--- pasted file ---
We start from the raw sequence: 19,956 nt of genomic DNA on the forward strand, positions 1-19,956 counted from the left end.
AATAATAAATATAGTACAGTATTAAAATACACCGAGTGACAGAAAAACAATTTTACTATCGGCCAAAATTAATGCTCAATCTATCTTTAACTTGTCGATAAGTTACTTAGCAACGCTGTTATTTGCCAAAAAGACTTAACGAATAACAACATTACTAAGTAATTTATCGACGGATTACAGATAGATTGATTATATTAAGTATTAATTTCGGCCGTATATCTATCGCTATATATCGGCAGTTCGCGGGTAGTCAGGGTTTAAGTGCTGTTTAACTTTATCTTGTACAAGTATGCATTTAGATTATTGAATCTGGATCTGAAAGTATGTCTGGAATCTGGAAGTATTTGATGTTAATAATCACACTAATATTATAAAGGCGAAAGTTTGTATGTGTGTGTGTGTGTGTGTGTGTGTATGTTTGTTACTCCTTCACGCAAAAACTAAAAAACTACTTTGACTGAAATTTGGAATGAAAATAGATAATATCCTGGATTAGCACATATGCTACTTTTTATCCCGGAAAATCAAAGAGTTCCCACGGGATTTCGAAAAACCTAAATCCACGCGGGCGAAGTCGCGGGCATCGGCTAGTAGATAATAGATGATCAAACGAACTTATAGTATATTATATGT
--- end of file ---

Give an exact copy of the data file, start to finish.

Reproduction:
We start from the raw sequence: 19,956 nt of genomic DNA on the forward strand, positions 1-19,956 counted from the left end.
AATAATAAATATAGTACAGTATTAAAATACACCGAGTGACAGAAAAACAATTTTACTATCGGCCAAAATTAATGCTCAATCTATCTTTAACTTGTCGATAAGTTACTTAGCAACGCTGTTATTTGCCAAAAAGACTTAACGAATAACAACATTACTAAGTAATTTATCGACGGATTACAGATAGATTGATTATATTAAGTATTAATTTCGGCCGTATATCTATCGCTATATATCGGCAGTTCGCGGGTAGTCAGGGTTTAAGTGCTGTTTAACTTTATCTTGTACAAGTATGCATTTAGATTATTGAATCTGGATCTGAAAGTATGTCTGGAATCTGGAAGTATTTGATGTTAATAATCACACTAATATTATAAAGGCGAAAGTTTGTATGTGTGTGTGTGTGTGTGTGTGTGTATGTTTGTTACTCCTTCACGCAAAAACTAAAAAACTACTTTGACTGAAATTTGGAATGAAAATAGATAATATCCTGGATTAGCACATATGCTACTTTTTATCCCGGAAAATCAAAGAGTTCCCACGGGATTTCGAAAAACCTAAATCCACGCGGGCGAAGTCGCGGGCATCGGCTAGTAGATAATAGATGATCAAACGAACTTATAGTATATTATATGT